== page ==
Garfield County Montana is comprised of 70% rangeland. The vast majority of the rangeland is free of noxious weeds, which provides both ecological and economic benefits for all users. Benefits include a decreased cost of production and increased carrying capacity for livestock producers, native habitat for wildlife and native plant and grass species for recreationalists.
Widespread noxious weed infestations have not historically been a problem in Garfield County due to the county’s remoteness and lack of bisecting waterways. Over the past 10 years, noxious weed occurrences have increased in the county as they have in much of Montana, due in part by the lack of general lack of interest or recognition of noxious weed seed impacts by the general population. The increased invasion of non-native species from high density areas can be attributed to: increased vehicle traffic on the bisecting highways, increased hunter activity on secondary roads and private roads, and increased reliance on out-of-county hay. These experiences mirror reports from many other locations in the Western United States.
In an effort to maintain the current low or non-existent noxious weed levels in Garfield County, the Weed Prevention Area (WPA) concept has been embraced. Large, contiguous acreages have been included in the WPA with many of the landowners working jointly to scout for new weed threats. The principle behind the concept is to limit new infestations by increasing the awareness of private landowners, hunters and other visitors to the detrimental impacts of noxious weeds to the environment. In addition to the awareness message, landowners are encouraged to routinely monitor their private and leased lands for new weed infestations and work aggressively to eradicate any noxious weeds they located. To assist the landowners in tracking the weed-free status of their lands, GPS technologies have been employed to map current weed locations and to verify locations and acreages of non-infested lands.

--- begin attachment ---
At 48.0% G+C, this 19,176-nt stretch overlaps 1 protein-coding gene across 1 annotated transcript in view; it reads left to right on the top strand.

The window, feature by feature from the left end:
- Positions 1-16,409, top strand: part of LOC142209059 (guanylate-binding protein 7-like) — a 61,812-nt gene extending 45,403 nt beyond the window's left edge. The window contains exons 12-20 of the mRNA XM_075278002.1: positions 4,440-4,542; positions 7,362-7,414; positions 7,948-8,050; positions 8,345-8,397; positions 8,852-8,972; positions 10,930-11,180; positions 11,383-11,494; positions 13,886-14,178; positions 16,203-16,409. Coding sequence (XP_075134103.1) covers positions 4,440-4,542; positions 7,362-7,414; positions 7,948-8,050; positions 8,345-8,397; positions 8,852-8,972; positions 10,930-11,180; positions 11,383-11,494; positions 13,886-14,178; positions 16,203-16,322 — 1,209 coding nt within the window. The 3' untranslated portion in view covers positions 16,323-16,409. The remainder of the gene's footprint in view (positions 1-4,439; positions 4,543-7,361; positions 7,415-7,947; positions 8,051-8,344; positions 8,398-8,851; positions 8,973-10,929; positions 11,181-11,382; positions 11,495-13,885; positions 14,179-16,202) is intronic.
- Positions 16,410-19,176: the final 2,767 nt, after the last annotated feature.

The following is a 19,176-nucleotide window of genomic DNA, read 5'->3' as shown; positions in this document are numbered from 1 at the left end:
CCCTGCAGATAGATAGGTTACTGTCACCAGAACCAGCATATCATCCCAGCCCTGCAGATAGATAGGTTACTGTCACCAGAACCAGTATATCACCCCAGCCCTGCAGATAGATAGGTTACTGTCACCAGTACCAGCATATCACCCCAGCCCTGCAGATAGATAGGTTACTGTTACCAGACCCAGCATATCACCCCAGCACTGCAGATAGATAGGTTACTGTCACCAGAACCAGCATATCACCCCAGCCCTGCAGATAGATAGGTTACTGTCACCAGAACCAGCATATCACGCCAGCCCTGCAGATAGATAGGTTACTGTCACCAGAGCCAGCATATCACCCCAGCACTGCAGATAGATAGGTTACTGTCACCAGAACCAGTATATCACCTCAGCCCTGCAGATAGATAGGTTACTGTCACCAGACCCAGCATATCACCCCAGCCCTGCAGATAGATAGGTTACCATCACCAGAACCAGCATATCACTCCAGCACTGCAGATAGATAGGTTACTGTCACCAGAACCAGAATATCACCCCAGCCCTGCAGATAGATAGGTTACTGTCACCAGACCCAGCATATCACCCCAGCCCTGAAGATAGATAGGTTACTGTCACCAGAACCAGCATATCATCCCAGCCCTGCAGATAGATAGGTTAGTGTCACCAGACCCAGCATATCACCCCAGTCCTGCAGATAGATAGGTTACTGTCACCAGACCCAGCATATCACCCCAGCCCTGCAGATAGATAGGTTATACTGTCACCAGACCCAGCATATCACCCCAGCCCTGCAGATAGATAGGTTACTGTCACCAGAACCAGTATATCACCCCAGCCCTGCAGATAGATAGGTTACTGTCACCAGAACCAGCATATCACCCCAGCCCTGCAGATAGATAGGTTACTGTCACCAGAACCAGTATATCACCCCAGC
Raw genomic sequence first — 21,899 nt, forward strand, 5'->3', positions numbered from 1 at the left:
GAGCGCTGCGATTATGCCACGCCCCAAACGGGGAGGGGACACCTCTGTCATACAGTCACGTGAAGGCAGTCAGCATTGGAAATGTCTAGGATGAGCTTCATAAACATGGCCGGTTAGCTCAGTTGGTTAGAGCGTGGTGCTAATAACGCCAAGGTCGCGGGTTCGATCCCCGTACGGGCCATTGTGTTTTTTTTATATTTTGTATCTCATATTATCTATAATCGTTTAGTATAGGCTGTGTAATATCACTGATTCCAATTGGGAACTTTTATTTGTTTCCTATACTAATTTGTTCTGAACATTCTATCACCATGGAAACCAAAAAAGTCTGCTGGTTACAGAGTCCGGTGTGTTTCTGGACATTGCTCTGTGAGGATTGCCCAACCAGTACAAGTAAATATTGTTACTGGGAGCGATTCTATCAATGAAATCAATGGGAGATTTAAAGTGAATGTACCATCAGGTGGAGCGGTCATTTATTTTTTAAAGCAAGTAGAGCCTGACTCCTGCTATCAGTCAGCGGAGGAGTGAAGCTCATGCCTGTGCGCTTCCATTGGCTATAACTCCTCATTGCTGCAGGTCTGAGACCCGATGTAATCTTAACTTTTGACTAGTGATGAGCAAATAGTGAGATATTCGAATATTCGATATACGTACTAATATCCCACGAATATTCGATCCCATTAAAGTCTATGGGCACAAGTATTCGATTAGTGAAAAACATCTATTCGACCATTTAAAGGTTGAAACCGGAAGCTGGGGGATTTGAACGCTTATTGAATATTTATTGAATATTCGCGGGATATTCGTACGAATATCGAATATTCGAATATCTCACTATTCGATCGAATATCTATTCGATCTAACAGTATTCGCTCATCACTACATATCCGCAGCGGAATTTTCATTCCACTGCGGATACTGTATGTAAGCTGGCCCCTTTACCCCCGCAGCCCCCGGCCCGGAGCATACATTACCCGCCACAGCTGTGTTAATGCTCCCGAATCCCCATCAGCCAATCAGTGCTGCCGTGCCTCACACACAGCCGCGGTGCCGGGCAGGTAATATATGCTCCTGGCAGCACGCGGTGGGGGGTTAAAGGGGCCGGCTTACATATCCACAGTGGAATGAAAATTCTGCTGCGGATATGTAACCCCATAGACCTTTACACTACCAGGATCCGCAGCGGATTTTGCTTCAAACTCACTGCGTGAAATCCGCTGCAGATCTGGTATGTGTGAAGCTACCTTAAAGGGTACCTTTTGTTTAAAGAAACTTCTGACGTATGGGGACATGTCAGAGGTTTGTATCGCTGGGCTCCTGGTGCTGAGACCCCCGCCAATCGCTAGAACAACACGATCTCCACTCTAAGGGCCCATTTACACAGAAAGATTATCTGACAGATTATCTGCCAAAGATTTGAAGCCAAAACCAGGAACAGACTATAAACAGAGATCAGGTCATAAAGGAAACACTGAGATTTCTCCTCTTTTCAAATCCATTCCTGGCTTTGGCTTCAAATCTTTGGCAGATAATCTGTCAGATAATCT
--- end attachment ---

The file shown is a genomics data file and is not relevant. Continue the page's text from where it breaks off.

This project was designed to promote the following topics:
Outcome based education program
Early weed control methods
Provide tools to restrict weed spread
Protect weed free ecological state of the area
A minimum of 14 ranches will participate in the program
These topics will be provided by striving to meet the following objectives:
Delineate and protect weed free areas from invasive species.
Establish a Weed Prevention Area and educate ranches about the benefits of participation in a Weed Prevention Area.
This objective will be accomplished by:
Raising stakeholder awareness of early weed control, the tools available for early weed control that will restrict ecological and economic impacts through local level awareness and social marketing.
Delineating and prioritizing weed free areas for Weed Prevention Area participation.
Maintain a healthy weed free ecological state by implementing rancher designed Weed Prevention Areas with specific integrated prevention and management plans.
The components used in the process include:
Education and weed identification
Developing and implementing weed prevention strategies
Early weed detection and rapid response to infestations
Global positioning systems (GPS), monitoring and mapping